The securities mentioned above comprise the following preliminary percentages of the Oakmark Equity and Income Fund’s total net assets as of 09/30/22: Ally Financial 2.2%, Alphabet Cl A 4.2%, Aon 0%, Arconic 0.4%,Capital One Financial 0.5%, Carlisle 2.5%, Cerner 0%, Charles Schwab 1.3%, Charter Communications Cl A 1.4%, Citigroup 0%, Comcast Cl A 0.9%, ConocoPhillips 0.8%, CVS Health 0%, Diamondback Energy 0%, EOG Resources 0.4%, General Dynamics 0%, General Motors 2.2%, HCA Healthcare 2.2%, Intercontinental Exchange 0.8%, LivaNova 1.1%, Meta Platforms 0%, Oracle 0.5%, PDC Energy 1.9%, Reinsurance Group 2.6%, Salesforce 0%, Sealed Air 0.5%, TE Connectivity 2.3%, Warner Bros Discovery 0.7%, Willis Towers Watson 1.0%, and Workday Cl A 0.6%. Portfolio holdings are subject to change without notice and are not intended as recommendations of individual stocks.

Access the full list of holdings for the Oakmark Equity and Income Fund as of the most recent quarter-end.

The S&P 500 Total Return Index is a float-adjusted, capitalization-weighted index of 500 U.S. large-capitalization stocks representing all major industries. It is a widely recognized index of broad, U.S. equity market performance. Returns reflect the reinvestment of dividends. This index is unmanaged and investors cannot invest directly in this index.

The Lipper Balanced Fund Index measures the equal-weighted performance of the 30 largest U.S. balanced funds as defined by Lipper. This index is unmanaged and investors cannot invest directly in this index.

The compound return is the rate of return, usually expressed as a percentage that represents the cumulative effect that a series of gains or losses has on an original amount of capital over a period of time. Compound returns are usually expressed in annual terms, meaning that the percentage number that is reported represents the annualized rate at which capital has compounded over time.

The Fund invests in medium- and lower-quality debt securities that have higher yield potential but present greater investment and credit risk than higher-quality securities, which may result in greater share price volatility. An economic downturn could severely disrupt the market in medium or lower grade debt securities and adversely affect the value of outstanding bonds and the ability of the issuers to repay principal and interest.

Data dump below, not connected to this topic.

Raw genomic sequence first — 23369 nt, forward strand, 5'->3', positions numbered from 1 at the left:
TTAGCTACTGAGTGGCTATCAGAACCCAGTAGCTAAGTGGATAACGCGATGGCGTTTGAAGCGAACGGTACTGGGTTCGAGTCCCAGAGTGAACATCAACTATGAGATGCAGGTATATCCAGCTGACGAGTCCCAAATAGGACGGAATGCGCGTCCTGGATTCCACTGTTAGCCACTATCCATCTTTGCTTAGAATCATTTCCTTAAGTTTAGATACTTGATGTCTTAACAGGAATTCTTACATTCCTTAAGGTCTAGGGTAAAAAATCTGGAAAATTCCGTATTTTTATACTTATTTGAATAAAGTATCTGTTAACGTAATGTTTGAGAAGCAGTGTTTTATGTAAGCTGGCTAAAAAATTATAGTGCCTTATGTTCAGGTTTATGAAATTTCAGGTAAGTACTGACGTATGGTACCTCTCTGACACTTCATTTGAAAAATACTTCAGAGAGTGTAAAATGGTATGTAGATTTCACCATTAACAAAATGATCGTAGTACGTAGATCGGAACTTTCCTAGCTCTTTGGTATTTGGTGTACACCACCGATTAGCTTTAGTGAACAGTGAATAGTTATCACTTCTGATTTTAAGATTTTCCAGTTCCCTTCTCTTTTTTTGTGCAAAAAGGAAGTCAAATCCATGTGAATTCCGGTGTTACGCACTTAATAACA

The Oakmark Equity and Income Fund’s portfolio tends to be invested in a relatively small number of stocks. As a result, the appreciation or depreciation of any one security held by the Fund will have a greater impact on the Fund’s net asset value than it would if the Fund invested in a larger number of securities. Although that strategy has the potential to generate attractive returns over time, it also increases the Fund’s volatility.

The information, data, analyses, and opinions presented herein (including current investment themes, the portfolio managers’ research and investment process, and portfolio characteristics) are for informational purposes only and represent the investments and views of the portfolio managers and Harris Associates L.P. as of the date written and are subject to change and may change based on market and other conditions and without notice. This content is not a recommendation of or an offer to buy or sell a security and is not warranted to be correct, complete or accurate.

Certain comments herein are based on current expectations and are considered “forward-looking statements”. These forward looking statements reflect assumptions and analyses made by the portfolio managers and Harris Associates L.P. based on their experience and perception of historical trends, current conditions, expected future developments, and other factors they believe are relevant. Actual future results are subject to a number of investment and other risks and may prove to be different from expectations. Readers are cautioned not to place undue reliance on the forward-looking statements.

All information provided is as of 09/30/2022 unless otherwise specified.

Colin Hudson portrait
M. Colin Hudson, CFA

Portfolio Manager

Adam Abbas portrait
Adam D. Abbas

Portfolio Manager

Michael A. Nicolas - portrait
Michael A. Nicolas, CFA

Portfolio Manager

Alex Fitch portrait
Alex Fitch, CFA

Portfolio Manager

Clyde S. McGregor, CFA

Portfolio Manager